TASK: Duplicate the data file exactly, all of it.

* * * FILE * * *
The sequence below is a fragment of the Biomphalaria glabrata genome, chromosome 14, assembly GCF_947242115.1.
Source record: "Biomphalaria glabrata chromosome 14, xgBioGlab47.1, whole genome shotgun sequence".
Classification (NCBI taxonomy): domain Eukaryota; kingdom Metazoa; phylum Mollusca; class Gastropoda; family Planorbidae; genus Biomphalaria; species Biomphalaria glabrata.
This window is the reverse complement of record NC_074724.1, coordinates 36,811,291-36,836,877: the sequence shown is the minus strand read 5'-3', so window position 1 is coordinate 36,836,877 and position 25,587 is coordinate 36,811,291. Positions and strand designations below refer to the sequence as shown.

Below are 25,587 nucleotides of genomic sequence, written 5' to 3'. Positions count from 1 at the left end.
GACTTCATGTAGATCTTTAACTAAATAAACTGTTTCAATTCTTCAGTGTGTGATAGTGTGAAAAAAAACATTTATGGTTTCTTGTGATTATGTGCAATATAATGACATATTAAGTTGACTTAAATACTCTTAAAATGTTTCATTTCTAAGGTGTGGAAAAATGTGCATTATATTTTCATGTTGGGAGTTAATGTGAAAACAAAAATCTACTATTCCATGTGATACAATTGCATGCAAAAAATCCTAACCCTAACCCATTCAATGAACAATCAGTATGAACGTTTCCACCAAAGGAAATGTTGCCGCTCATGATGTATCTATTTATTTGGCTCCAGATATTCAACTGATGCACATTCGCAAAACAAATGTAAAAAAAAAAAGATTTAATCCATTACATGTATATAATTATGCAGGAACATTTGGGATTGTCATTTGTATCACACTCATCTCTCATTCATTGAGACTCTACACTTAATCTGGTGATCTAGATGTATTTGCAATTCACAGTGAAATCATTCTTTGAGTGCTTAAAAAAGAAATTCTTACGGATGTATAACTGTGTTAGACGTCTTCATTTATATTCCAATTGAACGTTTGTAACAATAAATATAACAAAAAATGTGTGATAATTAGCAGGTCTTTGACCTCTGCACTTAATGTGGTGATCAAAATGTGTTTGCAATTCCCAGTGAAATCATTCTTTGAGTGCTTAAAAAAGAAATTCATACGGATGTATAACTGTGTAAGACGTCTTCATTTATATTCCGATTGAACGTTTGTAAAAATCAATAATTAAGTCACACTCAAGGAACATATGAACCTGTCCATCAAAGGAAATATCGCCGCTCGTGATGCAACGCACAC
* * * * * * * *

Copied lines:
The sequence below is a fragment of the Biomphalaria glabrata genome, chromosome 14, assembly GCF_947242115.1.
Source record: "Biomphalaria glabrata chromosome 14, xgBioGlab47.1, whole genome shotgun sequence".
Classification (NCBI taxonomy): domain Eukaryota; kingdom Metazoa; phylum Mollusca; class Gastropoda; family Planorbidae; genus Biomphalaria; species Biomphalaria glabrata.
This window is the reverse complement of record NC_074724.1, coordinates 36,811,291-36,836,877: the sequence shown is the minus strand read 5'-3', so window position 1 is coordinate 36,836,877 and position 25,587 is coordinate 36,811,291. Positions and strand designations below refer to the sequence as shown.

Below are 25,587 nucleotides of genomic sequence, written 5' to 3'. Positions count from 1 at the left end.
GACTTCATGTAGATCTTTAACTAAATAAACTGTTTCAATTCTTCAGTGTGTGATAGTGTGAAAAAAAACATTTATGGTTTCTTGTGATTATGTGCAATATAATGACATATTAAGTTGACTTAAATACTCTTAAAATGTTTCATTTCTAAGGTGTGGAAAAATGTGCATTATATTTTCATGTTGGGAGTTAATGTGAAAACAAAAATCTACTATTCCATGTGATACAATTGCATGCAAAAAATCCTAACCCTAACCCATTCAATGAACAATCAGTATGAACGTTTCCACCAAAGGAAATGTTGCCGCTCATGATGTATCTATTTATTTGGCTCCAGATATTCAACTGATGCACATTCGCAAAACAAATGTAAAAAAAAAAAGATTTAATCCATTACATGTATATAATTATGCAGGAACATTTGGGATTGTCATTTGTATCACACTCATCTCTCATTCATTGAGACTCTACACTTAATCTGGTGATCTAGATGTATTTGCAATTCACAGTGAAATCATTCTTTGAGTGCTTAAAAAAGAAATTCTTACGGATGTATAACTGTGTTAGACGTCTTCATTTATATTCCAATTGAACGTTTGTAACAATAAATATAACAAAAAATGTGTGATAATTAGCAGGTCTTTGACCTCTGCACTTAATGTGGTGATCAAAATGTGTTTGCAATTCCCAGTGAAATCATTCTTTGAGTGCTTAAAAAAGAAATTCATACGGATGTATAACTGTGTAAGACGTCTTCATTTATATTCCGATTGAACGTTTGTAAAAATCAATAATTAAGTCACACTCAAGGAACATATGAACCTGTCCATCAAAGGAAATATCGCCGCTCGTGATGCAACGCACAC